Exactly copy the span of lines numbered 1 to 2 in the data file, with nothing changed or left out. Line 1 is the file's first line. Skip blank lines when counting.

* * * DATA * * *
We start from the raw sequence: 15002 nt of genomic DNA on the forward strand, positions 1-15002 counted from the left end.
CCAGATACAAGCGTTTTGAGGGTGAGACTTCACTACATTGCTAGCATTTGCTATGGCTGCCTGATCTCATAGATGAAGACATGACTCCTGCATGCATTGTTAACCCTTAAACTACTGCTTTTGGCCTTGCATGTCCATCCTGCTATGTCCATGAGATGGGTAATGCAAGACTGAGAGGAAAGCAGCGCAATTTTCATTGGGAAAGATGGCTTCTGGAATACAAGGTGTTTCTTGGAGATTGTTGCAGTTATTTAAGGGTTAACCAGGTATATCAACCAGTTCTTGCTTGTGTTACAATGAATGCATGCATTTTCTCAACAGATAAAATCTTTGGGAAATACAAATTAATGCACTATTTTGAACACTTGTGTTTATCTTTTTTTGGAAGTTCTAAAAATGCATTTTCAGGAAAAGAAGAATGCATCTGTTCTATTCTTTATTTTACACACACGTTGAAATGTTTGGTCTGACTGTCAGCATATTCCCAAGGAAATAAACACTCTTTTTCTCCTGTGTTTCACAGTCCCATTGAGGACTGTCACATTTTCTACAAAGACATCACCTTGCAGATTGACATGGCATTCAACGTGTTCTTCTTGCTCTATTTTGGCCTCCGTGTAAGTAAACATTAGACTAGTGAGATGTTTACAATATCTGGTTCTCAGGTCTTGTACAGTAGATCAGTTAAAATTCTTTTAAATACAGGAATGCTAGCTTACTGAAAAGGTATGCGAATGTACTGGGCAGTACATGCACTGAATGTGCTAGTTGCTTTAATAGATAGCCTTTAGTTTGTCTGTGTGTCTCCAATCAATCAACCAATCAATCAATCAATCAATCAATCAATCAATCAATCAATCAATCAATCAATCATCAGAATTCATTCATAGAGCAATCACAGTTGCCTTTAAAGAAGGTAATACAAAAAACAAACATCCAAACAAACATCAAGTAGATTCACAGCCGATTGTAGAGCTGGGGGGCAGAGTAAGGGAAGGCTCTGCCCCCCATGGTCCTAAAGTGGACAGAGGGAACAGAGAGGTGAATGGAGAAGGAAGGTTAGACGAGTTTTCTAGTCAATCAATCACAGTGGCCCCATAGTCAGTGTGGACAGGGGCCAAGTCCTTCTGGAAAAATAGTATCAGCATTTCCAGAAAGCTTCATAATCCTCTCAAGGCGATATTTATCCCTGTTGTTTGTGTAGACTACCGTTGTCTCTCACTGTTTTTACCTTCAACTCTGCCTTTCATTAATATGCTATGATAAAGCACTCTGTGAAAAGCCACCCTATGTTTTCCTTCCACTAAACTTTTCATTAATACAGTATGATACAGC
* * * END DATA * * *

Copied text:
We start from the raw sequence: 15002 nt of genomic DNA on the forward strand, positions 1-15002 counted from the left end.
CCAGATACAAGCGTTTTGAGGGTGAGACTTCACTACATTGCTAGCATTTGCTATGGCTGCCTGATCTCATAGATGAAGACATGACTCCTGCATGCATTGTTAACCCTTAAACTACTGCTTTTGGCCTTGCATGTCCATCCTGCTATGTCCATGAGATGGGTAATGCAAGACTGAGAGGAAAGCAGCGCAATTTTCATTGGGAAAGATGGCTTCTGGAATACAAGGTGTTTCTTGGAGATTGTTGCAGTTATTTAAGGGTTAACCAGGTATATCAACCAGTTCTTGCTTGTGTTACAATGAATGCATGCATTTTCTCAACAGATAAAATCTTTGGGAAATACAAATTAATGCACTATTTTGAACACTTGTGTTTATCTTTTTTTGGAAGTTCTAAAAATGCATTTTCAGGAAAAGAAGAATGCATCTGTTCTATTCTTTATTTTACACACACGTTGAAATGTTTGGTCTGACTGTCAGCATATTCCCAAGGAAATAAACACTCTTTTTCTCCTGTGTTTCACAGTCCCATTGAGGACTGTCACATTTTCTACAAAGACATCACCTTGCAGATTGACATGGCATTCAACGTGTTCTTCTTGCTCTATTTTGGCCTCCGTGTAAGTAAACATTAGACTAGTGAGATGTTTACAATATCTGGTTCTCAGGTCTTGTACAGTAGATCAGTTAAAATTCTTTTAAATACAGGAATGCTAGCTTACTGAAAAGGTATGCGAATGTACTGGGCAGTACATGCACTGAATGTGCTAGTTGCTTTAATAGATAGCCTTTAGTTTGTCTGTGTGTCTCCAATCAATCAACCAATCAATCAATCAATCAATCAATCAATCAATCAATCAATCAATCAATCAATCATCAGAATTCATTCATAGAGCAATCACAGTTGCCTTTAAAGAAGGTAATACAAAAAACAAACATCCAAACAAACATCAAGTAGATTCACAGCCGATTGTAGAGCTGGGGGGCAGAGTAAGGGAAGGCTCTGCCCCCCATGGTCCTAAAGTGGACAGAGGGAACAGAGAGGTGAATGGAGAAGGAAGGTTAGACGAGTTTTCTAGTCAATCAATCACAGTGGCCCCATAGTCAGTGTGGACAGGGGCCAAGTCCTTCTGGAAAAATAGTATCAGCATTTCCAGAAAGCTTCATAATCCTCTCAAGGCGATATTTATCCCTGTTGTTTGTGTAGACTACCGTTGTCTCTCACTGTTTTTACCTTCAACTCTGCCTTTCATTAATATGCTATGATAAAGCACTCTGTGAAAAGCCACCCTATGTTTTCCTTCCACTAAACTTTTCATTAATACAGTATGATACAGC